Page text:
Approximately 70% of the US population carries Polyomavirus JC, named for the initials of the patient in which it was first detected. If it passes through the blood-brain barrier it causes fatal PML (progressive multifocal leukoencephalopathy), an infection of the white matter of the brain. It is incurable, the patient always terminal.
Symptoms can include dementia, loss of muscle control, slurred speech or muteness, blindness, and others like sensory distortions. That's because it's "multifocal" meaning it can affect different parts of the brain that control different functions, and can also migrate during the disease progression, creating changing symptoms.
Fortunately the body's immune defenses normally keep JC in check. It was once common among HIV patients with their suppressed immune systems. More recent HIV meds that more effectively strengthen the immune system have greatly reduced the incidence of PML, which is classified as an AIDS disease.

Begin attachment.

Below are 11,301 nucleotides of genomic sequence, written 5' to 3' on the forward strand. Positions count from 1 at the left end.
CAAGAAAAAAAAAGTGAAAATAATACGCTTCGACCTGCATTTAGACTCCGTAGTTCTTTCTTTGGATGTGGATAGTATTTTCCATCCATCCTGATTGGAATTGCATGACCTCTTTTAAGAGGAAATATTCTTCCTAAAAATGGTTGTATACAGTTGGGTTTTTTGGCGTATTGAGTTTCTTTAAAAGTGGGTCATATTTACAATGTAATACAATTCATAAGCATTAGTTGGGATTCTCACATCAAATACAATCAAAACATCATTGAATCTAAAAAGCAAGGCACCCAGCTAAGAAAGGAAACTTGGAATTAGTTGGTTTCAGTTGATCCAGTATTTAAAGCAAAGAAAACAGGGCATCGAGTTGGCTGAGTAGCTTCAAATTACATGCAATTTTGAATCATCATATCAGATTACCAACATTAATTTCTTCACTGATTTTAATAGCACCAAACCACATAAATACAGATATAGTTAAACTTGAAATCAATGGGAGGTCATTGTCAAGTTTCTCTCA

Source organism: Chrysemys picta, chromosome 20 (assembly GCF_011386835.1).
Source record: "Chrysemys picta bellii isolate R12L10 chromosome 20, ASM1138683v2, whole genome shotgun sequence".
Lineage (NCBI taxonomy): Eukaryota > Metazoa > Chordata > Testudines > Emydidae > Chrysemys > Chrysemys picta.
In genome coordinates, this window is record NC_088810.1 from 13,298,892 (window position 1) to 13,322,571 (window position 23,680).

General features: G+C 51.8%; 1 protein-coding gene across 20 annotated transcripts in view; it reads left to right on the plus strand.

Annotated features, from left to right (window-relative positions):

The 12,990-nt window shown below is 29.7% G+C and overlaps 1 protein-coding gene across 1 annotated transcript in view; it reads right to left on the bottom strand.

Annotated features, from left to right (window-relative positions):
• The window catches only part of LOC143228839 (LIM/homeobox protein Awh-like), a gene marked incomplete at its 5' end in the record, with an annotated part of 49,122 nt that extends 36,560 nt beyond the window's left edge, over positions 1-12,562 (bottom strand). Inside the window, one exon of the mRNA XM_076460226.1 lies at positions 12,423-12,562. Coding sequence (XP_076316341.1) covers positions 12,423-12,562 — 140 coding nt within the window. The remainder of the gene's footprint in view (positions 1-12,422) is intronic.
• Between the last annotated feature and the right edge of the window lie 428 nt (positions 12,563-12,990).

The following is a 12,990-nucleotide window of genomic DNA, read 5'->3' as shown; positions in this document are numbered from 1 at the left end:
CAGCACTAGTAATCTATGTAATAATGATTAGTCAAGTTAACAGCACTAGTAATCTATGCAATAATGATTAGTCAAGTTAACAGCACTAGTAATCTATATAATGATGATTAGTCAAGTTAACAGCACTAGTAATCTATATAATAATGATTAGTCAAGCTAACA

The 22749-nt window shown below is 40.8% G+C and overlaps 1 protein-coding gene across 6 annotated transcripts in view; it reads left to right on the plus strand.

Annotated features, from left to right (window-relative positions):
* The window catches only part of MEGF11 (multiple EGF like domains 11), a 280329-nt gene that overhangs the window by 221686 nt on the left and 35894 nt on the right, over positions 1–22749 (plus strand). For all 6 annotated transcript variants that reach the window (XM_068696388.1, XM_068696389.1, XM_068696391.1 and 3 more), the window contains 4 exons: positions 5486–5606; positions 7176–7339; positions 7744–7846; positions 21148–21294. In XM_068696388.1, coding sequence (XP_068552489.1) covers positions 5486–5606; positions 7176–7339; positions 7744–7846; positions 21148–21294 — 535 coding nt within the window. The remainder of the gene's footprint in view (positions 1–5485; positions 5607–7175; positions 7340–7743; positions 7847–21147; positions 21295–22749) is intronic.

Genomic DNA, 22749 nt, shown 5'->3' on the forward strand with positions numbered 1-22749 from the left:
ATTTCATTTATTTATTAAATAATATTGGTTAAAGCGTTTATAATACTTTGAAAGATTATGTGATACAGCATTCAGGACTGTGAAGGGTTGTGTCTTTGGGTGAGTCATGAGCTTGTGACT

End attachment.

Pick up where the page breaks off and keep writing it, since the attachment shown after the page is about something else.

My concern is that making any opening in the blood-brain barrier, even created non-evasively with ultrasound, would allow the JC virus to "piggyback" on the bubbles purposely entering the brain. Because the virus is already present in most people, waiting for the opportunity to penetrate the barrier.
But I don't know how realistic a risk that is. After all, what about people who suffer serious head injuries, like bullet wounds penetrating to the brain? Do they ever contract PML, too?
And BTW, my limited layman's knowledge of PML was acquired when my late HIV+ partner was suddenly diagnosed with it. And invariably died from it 6 weeks later in 2004, since nothing could be done to save him once the virus got inside his brain. It's still considered an opportunistic HIV disease that patients can still theoretically contract even today, especially if no HIV meds are being taken that results in a weakened immune system, although as I said its incidence has apparently become low.